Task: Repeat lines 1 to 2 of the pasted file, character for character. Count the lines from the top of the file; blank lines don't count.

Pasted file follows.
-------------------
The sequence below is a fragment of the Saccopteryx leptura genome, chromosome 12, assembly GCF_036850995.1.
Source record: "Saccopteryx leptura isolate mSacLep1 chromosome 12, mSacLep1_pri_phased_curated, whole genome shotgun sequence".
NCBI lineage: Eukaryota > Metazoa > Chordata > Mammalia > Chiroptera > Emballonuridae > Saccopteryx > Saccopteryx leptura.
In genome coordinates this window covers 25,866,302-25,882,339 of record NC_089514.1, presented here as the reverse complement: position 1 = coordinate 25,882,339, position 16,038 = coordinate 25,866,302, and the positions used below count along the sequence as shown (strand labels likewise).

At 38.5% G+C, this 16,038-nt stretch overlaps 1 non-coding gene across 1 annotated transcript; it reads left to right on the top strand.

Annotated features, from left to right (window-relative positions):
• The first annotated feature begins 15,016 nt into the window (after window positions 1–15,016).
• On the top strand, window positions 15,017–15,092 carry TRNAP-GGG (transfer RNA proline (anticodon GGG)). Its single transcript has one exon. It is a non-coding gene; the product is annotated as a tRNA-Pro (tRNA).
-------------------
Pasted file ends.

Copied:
The sequence below is a fragment of the Saccopteryx leptura genome, chromosome 12, assembly GCF_036850995.1.
Source record: "Saccopteryx leptura isolate mSacLep1 chromosome 12, mSacLep1_pri_phased_curated, whole genome shotgun sequence".